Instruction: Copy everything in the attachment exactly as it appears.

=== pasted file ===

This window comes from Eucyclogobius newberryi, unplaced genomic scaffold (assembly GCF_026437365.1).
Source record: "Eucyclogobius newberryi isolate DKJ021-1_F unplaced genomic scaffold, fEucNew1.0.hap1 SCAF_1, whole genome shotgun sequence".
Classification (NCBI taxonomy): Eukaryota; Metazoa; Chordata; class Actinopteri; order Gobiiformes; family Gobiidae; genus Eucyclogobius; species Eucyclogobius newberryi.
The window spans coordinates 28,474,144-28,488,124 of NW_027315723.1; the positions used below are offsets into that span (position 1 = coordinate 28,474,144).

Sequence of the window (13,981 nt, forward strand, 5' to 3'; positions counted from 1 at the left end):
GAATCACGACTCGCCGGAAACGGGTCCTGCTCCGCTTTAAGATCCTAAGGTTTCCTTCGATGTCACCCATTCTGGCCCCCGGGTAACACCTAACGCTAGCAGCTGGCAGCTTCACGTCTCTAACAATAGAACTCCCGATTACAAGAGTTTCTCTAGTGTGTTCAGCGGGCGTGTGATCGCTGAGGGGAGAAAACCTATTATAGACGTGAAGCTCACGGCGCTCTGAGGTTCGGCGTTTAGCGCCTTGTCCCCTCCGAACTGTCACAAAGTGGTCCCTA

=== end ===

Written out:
This window comes from Eucyclogobius newberryi, unplaced genomic scaffold (assembly GCF_026437365.1).
Source record: "Eucyclogobius newberryi isolate DKJ021-1_F unplaced genomic scaffold, fEucNew1.0.hap1 SCAF_1, whole genome shotgun sequence".
Classification (NCBI taxonomy): Eukaryota; Metazoa; Chordata; class Actinopteri; order Gobiiformes; family Gobiidae; genus Eucyclogobius; species Eucyclogobius newberryi.
The window spans coordinates 28,474,144-28,488,124 of NW_027315723.1; the positions used below are offsets into that span (position 1 = coordinate 28,474,144).

Sequence of the window (13,981 nt, forward strand, 5' to 3'; positions counted from 1 at the left end):
GAATCACGACTCGCCGGAAACGGGTCCTGCTCCGCTTTAAGATCCTAAGGTTTCCTTCGATGTCACCCATTCTGGCCCCCGGGTAACACCTAACGCTAGCAGCTGGCAGCTTCACGTCTCTAACAATAGAACTCCCGATTACAAGAGTTTCTCTAGTGTGTTCAGCGGGCGTGTGATCGCTGAGGGGAGAAAACCTATTATAGACGTGAAGCTCACGGCGCTCTGAGGTTCGGCGTTTAGCGCCTTGTCCCCTCCGAACTGTCACAAAGTGGTCCCTA